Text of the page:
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Copyright Issues

The main reference on these matters is:

What is copyright? Copyright is the right that the producer of a creative work has been granted to prevent others from copying it. Unlike a patent, however, in most countries you don't have to apply for a copyright - you get one automatically every time you produce creative work. A creative work can be almost anything - a book, a song, a picture, a photograph, a poem, a phrase, or a fictional character.

The Berne convention is a comprehensive international agreement on copyrights which is part of the copyright law of many nations, although copyright laws vary between countries.

US Copyright

  • In the US, prior to 1978, works were given 28 years of copyright protection, followed by the possibility of 28 more years (56 total), if application for renewal was made during the 28th year of the first term of protection.
  • In 1978 the renewal period for works still under copyright was extended to 47 years (75 total), and later an additional 20 years was added to this (making the renewal period 67 years, for a total of 95 years of protection).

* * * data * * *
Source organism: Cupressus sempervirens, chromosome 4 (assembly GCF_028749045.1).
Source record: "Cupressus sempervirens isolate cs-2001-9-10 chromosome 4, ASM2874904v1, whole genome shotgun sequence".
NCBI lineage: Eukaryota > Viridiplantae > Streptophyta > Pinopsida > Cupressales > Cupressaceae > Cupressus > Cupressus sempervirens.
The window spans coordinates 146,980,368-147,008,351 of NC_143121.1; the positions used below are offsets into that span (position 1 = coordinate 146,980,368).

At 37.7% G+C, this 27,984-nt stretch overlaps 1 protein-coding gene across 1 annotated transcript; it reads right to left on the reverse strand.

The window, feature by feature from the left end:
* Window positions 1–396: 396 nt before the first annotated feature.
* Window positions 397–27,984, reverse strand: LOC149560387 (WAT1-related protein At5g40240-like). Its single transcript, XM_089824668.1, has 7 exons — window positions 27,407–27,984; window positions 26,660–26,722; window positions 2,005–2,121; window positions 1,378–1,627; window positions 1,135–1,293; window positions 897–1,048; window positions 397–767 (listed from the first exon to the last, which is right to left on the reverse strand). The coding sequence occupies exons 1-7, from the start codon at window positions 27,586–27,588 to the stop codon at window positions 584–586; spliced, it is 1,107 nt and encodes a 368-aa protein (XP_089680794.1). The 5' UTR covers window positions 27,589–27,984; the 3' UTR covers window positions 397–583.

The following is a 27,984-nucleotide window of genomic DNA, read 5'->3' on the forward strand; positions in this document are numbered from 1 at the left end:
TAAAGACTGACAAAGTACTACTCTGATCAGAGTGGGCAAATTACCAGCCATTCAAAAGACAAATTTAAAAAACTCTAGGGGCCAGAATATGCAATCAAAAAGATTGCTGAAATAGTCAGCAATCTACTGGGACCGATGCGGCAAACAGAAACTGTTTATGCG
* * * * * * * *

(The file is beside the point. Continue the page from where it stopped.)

• Since 1964, copyright holders have not had to apply for renewal; copyright protection was automatically extended to 75 years, and later 95 years.
  • See US Copyright Office Circular 15a for further details on duration of copyright.
  • Other documents are available from the U.S. Copyright Office on various aspects of the law.
  • Licenses may be granted to others, giving them the right to copy the work subject to certain conditions. A license is similar to a contract - the work may only be copied under the conditions given by the copyright holder or if one of the other exceptions to the copy right applies.
  • Copyright does not protect against all possible copying: both U.S. law and the Berne Convention limit its scope and enable much copying without permission even if the copyright holder objects. Also, both the Berne Convention and U.S. law require that a work have some original creativity to be eligible for a copyright monopoly. Feist Publications v. Rural Telephone Service contains some examples of U.S. decisions about what is and isn't original, including examples such as typo correction

UK Copyright

Main article: Copyright law of the United Kingdom

In broad terms the advice is consistent with good acadamic practice:

· Articles should be largely your own work · Any extended quotes should be referenced to the original author · You can import text from public domain sources